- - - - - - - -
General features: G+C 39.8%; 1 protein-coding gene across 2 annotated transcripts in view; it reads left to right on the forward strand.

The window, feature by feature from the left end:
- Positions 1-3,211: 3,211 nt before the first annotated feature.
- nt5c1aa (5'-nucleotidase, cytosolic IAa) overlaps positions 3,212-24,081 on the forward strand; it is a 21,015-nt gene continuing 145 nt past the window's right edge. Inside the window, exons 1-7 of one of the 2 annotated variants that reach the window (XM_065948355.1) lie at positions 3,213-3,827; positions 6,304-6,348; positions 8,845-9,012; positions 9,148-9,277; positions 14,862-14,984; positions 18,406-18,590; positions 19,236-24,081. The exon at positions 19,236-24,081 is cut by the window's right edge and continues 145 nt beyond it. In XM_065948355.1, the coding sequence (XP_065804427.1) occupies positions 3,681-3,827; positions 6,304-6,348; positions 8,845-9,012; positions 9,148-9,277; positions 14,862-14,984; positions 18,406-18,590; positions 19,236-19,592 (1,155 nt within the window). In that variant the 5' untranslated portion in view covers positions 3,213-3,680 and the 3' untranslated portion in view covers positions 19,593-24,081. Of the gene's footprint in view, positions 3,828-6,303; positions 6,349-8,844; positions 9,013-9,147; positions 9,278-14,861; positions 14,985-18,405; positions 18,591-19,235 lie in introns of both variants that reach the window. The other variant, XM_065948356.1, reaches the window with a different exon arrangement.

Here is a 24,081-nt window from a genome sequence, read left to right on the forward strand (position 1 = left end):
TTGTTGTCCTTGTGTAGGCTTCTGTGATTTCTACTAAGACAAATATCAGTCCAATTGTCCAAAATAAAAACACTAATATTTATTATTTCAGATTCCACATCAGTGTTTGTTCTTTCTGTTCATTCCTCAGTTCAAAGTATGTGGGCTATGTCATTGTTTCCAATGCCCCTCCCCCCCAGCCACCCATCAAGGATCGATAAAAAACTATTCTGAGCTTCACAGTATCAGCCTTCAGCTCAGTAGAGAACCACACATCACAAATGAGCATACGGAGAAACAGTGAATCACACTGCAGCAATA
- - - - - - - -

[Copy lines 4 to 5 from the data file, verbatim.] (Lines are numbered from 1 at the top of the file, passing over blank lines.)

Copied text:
- nt5c1aa (5'-nucleotidase, cytosolic IAa) overlaps positions 3,212-24,081 on the forward strand; it is a 21,015-nt gene continuing 145 nt past the window's right edge. Inside the window, exons 1-7 of one of the 2 annotated variants that reach the window (XM_065948355.1) lie at positions 3,213-3,827; positions 6,304-6,348; positions 8,845-9,012; positions 9,148-9,277; positions 14,862-14,984; positions 18,406-18,590; positions 19,236-24,081. The exon at positions 19,236-24,081 is cut by the window's right edge and continues 145 nt beyond it. In XM_065948355.1, the coding sequence (XP_065804427.1) occupies positions 3,681-3,827; positions 6,304-6,348; positions 8,845-9,012; positions 9,148-9,277; positions 14,862-14,984; positions 18,406-18,590; positions 19,236-19,592 (1,155 nt within the window). In that variant the 5' untranslated portion in view covers positions 3,213-3,680 and the 3' untranslated portion in view covers positions 19,593-24,081. Of the gene's footprint in view, positions 3,828-6,303; positions 6,349-8,844; positions 9,013-9,147; positions 9,278-14,861; positions 14,985-18,405; positions 18,591-19,235 lie in introns of both variants that reach the window. The other variant, XM_065948356.1, reaches the window with a different exon arrangement.

Here is a 24,081-nt window from a genome sequence, read left to right on the forward strand (position 1 = left end):